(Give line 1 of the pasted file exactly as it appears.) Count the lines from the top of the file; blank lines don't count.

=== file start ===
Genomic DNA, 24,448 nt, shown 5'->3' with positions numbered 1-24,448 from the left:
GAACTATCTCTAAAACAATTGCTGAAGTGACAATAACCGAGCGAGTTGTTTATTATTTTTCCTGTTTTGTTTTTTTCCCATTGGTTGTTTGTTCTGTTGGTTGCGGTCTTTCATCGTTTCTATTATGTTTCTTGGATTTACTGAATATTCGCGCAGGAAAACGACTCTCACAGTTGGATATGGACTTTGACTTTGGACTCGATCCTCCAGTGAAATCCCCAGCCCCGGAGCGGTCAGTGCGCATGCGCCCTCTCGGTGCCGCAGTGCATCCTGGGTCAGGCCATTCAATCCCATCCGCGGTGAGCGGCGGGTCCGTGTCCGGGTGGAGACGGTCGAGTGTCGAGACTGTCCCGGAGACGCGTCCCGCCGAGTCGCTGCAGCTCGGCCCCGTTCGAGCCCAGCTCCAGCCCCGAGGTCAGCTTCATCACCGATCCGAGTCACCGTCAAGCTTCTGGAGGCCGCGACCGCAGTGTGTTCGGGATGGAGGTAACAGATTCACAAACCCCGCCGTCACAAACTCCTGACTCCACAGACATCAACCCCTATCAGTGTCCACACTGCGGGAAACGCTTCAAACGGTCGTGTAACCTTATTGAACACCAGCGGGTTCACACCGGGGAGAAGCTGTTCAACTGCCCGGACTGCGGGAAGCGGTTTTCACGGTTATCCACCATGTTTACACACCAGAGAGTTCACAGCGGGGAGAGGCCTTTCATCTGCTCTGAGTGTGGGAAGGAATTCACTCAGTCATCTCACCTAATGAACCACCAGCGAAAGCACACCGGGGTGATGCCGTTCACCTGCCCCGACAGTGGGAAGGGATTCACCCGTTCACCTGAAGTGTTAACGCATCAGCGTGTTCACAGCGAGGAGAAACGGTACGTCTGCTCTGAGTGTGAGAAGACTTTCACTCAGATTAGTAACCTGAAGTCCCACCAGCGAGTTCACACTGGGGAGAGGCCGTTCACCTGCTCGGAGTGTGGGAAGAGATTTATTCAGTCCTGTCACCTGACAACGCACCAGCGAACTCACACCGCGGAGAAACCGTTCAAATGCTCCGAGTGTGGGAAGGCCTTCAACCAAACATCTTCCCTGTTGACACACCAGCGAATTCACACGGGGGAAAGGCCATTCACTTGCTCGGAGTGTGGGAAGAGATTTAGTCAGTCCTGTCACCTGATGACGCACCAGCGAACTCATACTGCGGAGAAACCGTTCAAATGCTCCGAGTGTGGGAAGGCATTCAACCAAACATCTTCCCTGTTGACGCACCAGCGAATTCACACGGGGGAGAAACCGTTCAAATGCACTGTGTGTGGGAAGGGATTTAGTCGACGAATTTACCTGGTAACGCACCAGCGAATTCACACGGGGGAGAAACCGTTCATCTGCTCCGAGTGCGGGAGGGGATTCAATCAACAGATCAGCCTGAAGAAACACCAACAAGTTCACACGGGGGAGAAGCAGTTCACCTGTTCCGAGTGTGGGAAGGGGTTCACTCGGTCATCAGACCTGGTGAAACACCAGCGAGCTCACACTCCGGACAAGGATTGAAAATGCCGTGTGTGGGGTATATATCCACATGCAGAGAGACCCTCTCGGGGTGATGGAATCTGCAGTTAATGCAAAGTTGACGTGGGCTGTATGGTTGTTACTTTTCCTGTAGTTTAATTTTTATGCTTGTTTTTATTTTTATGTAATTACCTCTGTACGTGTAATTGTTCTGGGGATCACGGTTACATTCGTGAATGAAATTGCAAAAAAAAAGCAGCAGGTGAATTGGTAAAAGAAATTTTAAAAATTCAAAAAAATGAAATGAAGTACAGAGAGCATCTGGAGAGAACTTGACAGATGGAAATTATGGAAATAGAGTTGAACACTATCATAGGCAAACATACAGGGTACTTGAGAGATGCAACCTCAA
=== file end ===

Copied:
Genomic DNA, 24,448 nt, shown 5'->3' with positions numbered 1-24,448 from the left: